Okay. Prove it. The only reason we're able to say that 72 wins brings in more revenue than 71 wins is because you can compare a 80 win team to a 70 win team and see that a 80 win team brings in more money. Well, duh. 10 more wins is a great amount and thus will alter the spending habits of potential customers. 1 win will not. The actual real world difference between a 72 win season and a 73 win season is practically zero if not zero.
   48. Ziggy Posted: August 23, 2014 at 11:03 PM (#4777928)
While I'm not sold on team record having little effect on revenues except when you're near a playoff spot (in fact the study cited in #34 appears to say that 5 wins for a 78 win team were worth almost a million dollars each seven years ago), but let's say that's right and see what it tells us about optimal strategies. (I'll note too that it's not just attendance that will change - it's also how much you can get for so-and-so being the official bank of your team, how much the signs in the stadium are worth, if you own your own RSN how much you can get for advertising, and so on.)

Anyway, let's say that team record makes almost no difference to revenue unless you're up around 90 wins or your cable deal is close to expiring. Getting to 90 wins is expensive and risky. The Yankees, for example, have to play .686 ball the rest of the way to manage it. If they don't manage it, they're paying McCann $18m, Teixiera $23m, etc., for almost no return. If I was an investor in a baseball team, that prospect would terrify me. If marginal wins have very little value (until you get up around 90), it MIGHT be a good idea to play only rookies until you hit the spot when your team record will make a difference to your next cable deal. (And once the deal is signed salary dump everyone.) Whether that's a good idea or not depends on the probability that spending $x will get you 90 wins, and the value of getting to 90, but it might actually be a good idea.
   49. cardsfanboy Posted: August 23, 2014 at 11:16 PM (#4777933)
While I'm not sold on team record having little effect on revenues except when you're near a playoff spot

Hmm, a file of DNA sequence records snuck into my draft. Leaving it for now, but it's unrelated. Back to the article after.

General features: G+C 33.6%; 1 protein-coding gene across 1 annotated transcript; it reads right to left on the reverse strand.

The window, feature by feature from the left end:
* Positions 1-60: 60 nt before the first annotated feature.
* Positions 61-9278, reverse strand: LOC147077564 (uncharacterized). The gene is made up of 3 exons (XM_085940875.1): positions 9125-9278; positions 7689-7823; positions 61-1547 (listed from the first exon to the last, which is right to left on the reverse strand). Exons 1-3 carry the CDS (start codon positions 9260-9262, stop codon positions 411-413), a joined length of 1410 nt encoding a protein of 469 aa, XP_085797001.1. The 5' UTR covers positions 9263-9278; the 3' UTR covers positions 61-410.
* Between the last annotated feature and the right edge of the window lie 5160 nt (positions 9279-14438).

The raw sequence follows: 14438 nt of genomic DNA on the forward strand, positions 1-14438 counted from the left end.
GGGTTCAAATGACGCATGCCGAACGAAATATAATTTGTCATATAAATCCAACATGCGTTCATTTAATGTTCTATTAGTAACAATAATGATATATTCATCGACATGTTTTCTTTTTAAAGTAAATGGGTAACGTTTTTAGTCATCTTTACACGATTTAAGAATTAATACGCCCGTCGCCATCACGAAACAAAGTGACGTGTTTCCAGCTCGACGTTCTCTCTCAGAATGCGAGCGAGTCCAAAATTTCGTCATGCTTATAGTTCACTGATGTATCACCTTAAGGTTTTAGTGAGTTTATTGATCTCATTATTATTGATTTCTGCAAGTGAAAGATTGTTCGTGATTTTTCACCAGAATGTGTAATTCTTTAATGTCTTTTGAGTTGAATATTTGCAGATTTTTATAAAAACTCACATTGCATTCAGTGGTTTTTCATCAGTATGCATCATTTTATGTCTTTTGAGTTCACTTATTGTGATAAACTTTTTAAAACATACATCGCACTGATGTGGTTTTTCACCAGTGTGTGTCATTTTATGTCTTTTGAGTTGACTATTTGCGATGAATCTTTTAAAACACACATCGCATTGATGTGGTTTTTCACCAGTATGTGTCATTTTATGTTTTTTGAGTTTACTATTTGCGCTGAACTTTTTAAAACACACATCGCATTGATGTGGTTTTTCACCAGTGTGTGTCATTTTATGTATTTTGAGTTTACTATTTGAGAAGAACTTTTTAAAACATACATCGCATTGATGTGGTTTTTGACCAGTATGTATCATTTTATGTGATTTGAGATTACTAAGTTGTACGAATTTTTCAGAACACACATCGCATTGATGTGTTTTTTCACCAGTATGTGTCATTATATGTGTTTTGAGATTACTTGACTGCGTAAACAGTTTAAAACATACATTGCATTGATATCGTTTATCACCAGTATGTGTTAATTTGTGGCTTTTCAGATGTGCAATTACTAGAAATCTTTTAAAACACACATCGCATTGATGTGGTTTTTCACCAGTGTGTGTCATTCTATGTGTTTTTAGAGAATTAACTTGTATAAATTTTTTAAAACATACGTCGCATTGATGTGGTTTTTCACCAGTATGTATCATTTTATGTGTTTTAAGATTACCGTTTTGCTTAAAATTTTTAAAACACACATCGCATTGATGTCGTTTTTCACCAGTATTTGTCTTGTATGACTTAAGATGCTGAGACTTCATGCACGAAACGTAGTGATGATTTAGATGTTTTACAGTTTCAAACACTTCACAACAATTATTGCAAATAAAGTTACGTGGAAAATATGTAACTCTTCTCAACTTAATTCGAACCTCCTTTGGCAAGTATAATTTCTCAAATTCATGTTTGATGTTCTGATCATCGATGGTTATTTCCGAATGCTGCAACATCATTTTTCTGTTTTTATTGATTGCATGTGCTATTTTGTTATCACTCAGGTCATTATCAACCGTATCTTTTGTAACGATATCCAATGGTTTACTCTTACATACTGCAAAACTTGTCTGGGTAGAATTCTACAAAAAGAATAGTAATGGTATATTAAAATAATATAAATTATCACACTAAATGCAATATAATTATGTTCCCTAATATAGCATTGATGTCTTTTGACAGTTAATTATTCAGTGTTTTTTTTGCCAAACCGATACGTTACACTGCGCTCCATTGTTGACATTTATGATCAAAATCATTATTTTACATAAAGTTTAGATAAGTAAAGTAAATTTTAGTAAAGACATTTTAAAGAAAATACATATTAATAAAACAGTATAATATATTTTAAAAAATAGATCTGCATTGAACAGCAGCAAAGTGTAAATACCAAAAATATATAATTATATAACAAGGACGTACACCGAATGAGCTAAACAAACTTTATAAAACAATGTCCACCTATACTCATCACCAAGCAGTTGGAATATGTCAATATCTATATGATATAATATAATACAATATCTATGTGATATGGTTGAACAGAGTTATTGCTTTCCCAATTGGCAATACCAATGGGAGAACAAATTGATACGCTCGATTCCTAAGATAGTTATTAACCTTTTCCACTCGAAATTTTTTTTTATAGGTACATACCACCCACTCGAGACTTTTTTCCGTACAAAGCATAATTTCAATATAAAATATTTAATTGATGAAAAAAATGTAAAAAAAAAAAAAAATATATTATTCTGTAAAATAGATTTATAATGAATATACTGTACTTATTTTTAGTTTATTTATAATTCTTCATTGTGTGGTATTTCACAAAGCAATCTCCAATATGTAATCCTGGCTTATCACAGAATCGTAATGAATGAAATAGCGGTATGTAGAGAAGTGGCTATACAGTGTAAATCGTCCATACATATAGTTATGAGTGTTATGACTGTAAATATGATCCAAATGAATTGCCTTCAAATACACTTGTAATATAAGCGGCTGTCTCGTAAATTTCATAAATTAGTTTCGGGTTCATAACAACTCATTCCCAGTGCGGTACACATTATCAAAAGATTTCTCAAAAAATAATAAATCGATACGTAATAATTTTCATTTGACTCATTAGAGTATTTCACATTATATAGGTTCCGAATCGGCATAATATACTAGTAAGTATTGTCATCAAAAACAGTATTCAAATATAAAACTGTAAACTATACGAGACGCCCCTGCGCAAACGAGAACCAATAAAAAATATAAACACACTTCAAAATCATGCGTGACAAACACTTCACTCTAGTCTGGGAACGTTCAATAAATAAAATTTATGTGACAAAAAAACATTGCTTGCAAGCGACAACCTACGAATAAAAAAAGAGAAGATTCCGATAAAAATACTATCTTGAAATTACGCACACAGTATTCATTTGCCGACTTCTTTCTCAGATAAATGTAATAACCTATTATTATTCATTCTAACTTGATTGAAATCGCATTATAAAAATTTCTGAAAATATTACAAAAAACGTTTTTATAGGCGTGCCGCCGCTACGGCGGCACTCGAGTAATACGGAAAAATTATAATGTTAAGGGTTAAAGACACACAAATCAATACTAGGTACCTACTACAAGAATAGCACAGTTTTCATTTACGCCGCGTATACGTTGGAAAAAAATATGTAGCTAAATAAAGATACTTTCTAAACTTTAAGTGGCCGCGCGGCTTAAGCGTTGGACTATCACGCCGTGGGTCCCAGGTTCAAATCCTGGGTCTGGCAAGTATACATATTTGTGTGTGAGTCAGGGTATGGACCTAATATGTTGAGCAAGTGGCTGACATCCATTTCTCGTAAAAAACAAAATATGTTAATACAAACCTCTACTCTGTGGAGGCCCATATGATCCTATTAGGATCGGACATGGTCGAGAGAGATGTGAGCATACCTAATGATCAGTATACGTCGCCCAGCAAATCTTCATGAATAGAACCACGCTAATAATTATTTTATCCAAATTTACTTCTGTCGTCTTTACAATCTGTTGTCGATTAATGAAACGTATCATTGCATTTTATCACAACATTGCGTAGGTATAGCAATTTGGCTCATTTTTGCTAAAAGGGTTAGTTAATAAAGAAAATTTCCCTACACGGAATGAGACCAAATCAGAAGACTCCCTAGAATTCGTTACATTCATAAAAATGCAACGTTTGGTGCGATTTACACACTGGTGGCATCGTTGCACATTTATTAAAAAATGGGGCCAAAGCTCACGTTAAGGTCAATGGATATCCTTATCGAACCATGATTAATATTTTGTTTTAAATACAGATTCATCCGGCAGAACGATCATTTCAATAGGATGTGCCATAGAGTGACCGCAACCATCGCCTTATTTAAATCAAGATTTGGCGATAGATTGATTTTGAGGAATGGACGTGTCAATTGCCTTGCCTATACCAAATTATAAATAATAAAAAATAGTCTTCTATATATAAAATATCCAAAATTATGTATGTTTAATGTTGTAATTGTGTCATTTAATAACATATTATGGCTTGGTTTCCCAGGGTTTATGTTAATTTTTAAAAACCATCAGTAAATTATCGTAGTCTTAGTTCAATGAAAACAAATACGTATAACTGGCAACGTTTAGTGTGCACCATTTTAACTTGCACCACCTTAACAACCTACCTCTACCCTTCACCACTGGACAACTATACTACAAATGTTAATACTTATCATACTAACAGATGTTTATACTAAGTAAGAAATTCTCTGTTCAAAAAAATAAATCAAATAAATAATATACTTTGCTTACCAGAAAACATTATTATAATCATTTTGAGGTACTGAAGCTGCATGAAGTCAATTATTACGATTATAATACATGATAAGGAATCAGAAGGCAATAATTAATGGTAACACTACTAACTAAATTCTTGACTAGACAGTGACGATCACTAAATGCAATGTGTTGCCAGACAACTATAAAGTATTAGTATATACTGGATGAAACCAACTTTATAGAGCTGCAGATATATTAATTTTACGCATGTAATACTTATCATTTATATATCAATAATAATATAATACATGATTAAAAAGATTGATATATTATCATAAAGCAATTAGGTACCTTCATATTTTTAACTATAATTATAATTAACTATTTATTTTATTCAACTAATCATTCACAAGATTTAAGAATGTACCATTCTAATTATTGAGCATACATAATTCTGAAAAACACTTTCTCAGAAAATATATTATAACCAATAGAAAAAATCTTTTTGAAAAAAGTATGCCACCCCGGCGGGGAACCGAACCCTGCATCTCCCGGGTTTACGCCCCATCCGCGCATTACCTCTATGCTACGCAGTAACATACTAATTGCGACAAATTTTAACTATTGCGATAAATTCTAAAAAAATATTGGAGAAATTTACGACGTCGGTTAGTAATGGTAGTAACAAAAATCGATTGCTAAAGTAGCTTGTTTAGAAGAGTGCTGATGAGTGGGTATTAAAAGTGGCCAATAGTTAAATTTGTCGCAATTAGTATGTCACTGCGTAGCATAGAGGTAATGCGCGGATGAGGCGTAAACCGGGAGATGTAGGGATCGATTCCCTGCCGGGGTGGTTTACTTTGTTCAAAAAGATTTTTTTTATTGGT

I'm not sold at all. Obviously expectations (or population size)is the primary factor in driving attendance (and tv ratings which is also revenue geared) all of these arguments are focusing on either one year or at most two year revenue in relation to record, but that isn't the full story. The trust that is built between management and the fans will affect attendance for lean years. (there are exceptions of course, as Tampa has crappy attendance and has been a quality team for years, has done all the right things, said all the right things and still can't get fans to the stadium) but ultimately if a team shows a willingness to spend, shows a willingness to keep their players, and shows some level of committing to improvement, the fans will stick around even in less than perfect years. But it does take time for the fans to build up that trust with the owners, and it doesn't take much for the owners to lose that trust.

Anyway, my point is that attendance factors are almost entirely based upon what the fans perceived as a competitive team and whether or not the ownership could be trusted to try and compete each year.
   50. McCoy Posted: August 23, 2014 at 11:40 PM (#4777947)
While I'm not sold on team record having little effect on revenues except when you're near a playoff spot (in fact the study cited in #34 appears to say that 5 wins for a 78 win team were worth almost a million dollars each seven years ago),

The study says that winning 83 games instead of 78 games will net you about 4 million dollars on average. That doesn't mean that if you had won 79 games instead of 83 games you would have gotten 800,000 dollars extra in revenue.